Imagining life without tea will put most Indians into sleepy morning inertia. For us, it’s the answer to a frenzied day at work, morning woes and even heartbreak. Don’t we kill all sorts of social awkwardness with a warm comforting cup in our hands for company? Consequently, it’s amazing to study the history of the Tea Industry and unravel its impact on the country.
Our prehistoric ancestors, who discovered pivotal things like fire and civilization, also made use of the most important thing of all- tea leaves. As surprising as it sounds, evidence points to the usage of tea to as early as 750 BC. The industry is more than 170 years old and its contribution to our economy is salutary. Owing to soil and climatic stipulations tea cultivation was confined to a few parts of the country. It all started when Robert Bruce made a discovery of wild tea plants in upper Brahmaputra Valley during 1823. After a few years, The East India Company initialized experimentation with tea leaves in Assam. Soon after, a batch was sent to UK for sale. Other parts of the country triggered growth of tea only between the 50s and 60s of that significant century.
Plantations here are located mostly in the North East and South regions like West Bengal, Assam, Tamil Nadu and Kerala. Over time there have been many small-scale plantations in areas like Karnataka, Tripura, Manipur, Sikkim, Mizoram, Bihar, Uttaranchal, Nagaland and Arunachal Pradesh. India has the upper hand over other exporting countries with a binary manufacturing base for tea production. There’s mass preference for orthodox tea as people here are more attuned to its taste and preparation. Green tea production in India has been relatively confined and the country faces a linked competition from Sri Lanka, Kenya, China, Indonesia and Vietnam.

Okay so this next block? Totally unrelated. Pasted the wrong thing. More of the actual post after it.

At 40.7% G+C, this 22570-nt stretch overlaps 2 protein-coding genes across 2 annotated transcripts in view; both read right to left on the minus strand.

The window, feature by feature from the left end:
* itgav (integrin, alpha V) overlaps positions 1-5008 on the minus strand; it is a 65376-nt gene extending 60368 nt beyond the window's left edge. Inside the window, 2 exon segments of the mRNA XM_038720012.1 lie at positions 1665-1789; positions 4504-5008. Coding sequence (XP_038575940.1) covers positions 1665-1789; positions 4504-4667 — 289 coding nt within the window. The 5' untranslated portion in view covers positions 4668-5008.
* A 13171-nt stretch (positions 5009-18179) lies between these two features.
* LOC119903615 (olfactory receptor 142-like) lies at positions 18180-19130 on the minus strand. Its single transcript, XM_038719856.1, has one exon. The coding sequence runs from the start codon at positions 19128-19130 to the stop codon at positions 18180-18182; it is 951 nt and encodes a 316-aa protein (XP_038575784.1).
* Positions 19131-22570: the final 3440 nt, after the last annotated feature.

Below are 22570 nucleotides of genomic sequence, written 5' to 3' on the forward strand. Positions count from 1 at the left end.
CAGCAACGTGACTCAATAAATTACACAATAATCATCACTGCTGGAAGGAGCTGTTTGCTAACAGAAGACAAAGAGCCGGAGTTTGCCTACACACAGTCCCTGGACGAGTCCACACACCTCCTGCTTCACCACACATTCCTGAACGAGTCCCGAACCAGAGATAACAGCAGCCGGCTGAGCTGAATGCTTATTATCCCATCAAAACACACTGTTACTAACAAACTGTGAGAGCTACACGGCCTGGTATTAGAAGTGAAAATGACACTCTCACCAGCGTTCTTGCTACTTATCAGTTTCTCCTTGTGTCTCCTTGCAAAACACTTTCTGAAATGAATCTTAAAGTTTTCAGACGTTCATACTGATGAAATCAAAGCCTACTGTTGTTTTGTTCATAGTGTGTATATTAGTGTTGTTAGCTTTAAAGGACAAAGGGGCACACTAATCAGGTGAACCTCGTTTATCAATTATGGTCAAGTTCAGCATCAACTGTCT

India has dropped down to the fourth echelon in the run of tea exporters. Our country enjoyed regality till 2003, but China took over. The world has opened up to tea consumption over the past decade and the resultant increase in tea supply in India shows a production of 49 million kg in 2010 as opposed to 45 million kg recorded just the previous year. Sri Lanka and China gradually became the top players in tea export, but the fact that the best tea leaves in the world came from West Bengal and Assam could never be brushed aside.
The Indian Tea Plantation Industry has faced adverse climatic changes with adroit capabilities. Water shortages and acute agro-related problems have not deterred companies working for the long-term preservation of the country’s favorite beverage. Many big manufacturers have joined hands to beat the adverse effects of global warming and have allowed a decent employment to millions of people of the backward class. As a nation struggling to beat monetary woes, price-value retention of a cheap product like tea is of great importance. This herculean history of tea makes us at Goodwyn Tea beautify your consumption by delivering the very best we can!